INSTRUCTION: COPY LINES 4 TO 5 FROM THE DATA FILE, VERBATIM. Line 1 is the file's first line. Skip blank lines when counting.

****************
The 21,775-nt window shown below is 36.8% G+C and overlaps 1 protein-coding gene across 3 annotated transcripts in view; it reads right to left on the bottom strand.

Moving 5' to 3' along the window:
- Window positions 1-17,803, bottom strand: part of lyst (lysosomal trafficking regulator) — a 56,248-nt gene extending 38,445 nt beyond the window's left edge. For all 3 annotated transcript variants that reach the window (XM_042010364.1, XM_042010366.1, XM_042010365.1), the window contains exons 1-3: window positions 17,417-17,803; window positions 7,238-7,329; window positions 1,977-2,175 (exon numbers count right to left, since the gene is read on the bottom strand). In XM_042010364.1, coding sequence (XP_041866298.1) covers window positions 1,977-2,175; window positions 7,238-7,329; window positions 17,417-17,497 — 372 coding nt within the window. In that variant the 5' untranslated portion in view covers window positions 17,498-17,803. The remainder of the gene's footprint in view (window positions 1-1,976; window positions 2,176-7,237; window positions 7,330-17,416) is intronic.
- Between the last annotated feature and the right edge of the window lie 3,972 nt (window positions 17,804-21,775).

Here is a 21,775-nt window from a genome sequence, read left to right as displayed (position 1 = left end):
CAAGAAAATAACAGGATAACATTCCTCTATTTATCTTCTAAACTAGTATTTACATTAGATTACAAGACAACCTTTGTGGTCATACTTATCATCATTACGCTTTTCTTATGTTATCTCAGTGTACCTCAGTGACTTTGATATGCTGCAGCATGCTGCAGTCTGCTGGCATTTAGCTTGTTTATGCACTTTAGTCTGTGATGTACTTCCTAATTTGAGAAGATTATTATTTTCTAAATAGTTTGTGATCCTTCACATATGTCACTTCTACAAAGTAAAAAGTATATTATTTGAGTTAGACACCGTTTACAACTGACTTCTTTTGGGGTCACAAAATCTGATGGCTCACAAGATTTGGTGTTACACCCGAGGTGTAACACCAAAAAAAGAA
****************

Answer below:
- Between the last annotated feature and the right edge of the window lie 3,972 nt (window positions 17,804-21,775).

Here is a 21,775-nt window from a genome sequence, read left to right as displayed (position 1 = left end):